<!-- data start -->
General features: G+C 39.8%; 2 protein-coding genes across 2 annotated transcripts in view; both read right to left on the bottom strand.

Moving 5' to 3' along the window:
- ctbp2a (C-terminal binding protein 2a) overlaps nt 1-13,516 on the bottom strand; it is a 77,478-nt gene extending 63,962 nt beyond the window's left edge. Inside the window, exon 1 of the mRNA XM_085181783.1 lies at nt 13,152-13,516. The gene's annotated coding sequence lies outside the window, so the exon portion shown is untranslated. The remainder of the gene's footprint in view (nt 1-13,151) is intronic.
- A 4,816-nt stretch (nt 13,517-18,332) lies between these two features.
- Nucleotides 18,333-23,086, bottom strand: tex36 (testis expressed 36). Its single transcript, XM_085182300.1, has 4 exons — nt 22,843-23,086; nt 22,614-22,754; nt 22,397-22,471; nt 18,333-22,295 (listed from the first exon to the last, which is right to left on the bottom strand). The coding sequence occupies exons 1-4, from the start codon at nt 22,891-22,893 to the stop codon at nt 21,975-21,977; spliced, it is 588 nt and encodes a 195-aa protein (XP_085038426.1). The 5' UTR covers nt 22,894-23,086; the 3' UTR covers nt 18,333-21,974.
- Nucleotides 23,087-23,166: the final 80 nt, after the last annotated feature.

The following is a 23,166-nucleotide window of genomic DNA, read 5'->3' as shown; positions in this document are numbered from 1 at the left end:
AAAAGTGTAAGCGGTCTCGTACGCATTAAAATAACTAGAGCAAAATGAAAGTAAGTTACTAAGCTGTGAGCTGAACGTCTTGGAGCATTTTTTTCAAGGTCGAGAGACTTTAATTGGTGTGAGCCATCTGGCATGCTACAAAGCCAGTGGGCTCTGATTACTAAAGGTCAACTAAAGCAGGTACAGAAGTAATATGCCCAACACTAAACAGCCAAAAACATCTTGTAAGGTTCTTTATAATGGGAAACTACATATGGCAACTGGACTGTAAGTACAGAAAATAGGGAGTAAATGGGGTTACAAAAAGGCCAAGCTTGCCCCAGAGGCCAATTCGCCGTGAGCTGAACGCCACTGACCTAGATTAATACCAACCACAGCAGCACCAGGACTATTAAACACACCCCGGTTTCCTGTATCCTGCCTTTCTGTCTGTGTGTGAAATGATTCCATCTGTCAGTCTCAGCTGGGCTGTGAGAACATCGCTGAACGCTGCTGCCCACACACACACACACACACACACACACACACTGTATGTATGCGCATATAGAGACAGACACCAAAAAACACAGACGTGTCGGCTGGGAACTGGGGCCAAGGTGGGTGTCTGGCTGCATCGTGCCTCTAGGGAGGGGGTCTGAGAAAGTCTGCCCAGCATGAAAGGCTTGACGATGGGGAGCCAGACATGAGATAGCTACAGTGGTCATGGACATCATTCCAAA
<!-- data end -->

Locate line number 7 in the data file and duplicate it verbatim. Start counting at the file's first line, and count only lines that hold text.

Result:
The following is a 23,166-nucleotide window of genomic DNA, read 5'->3' as shown; positions in this document are numbered from 1 at the left end: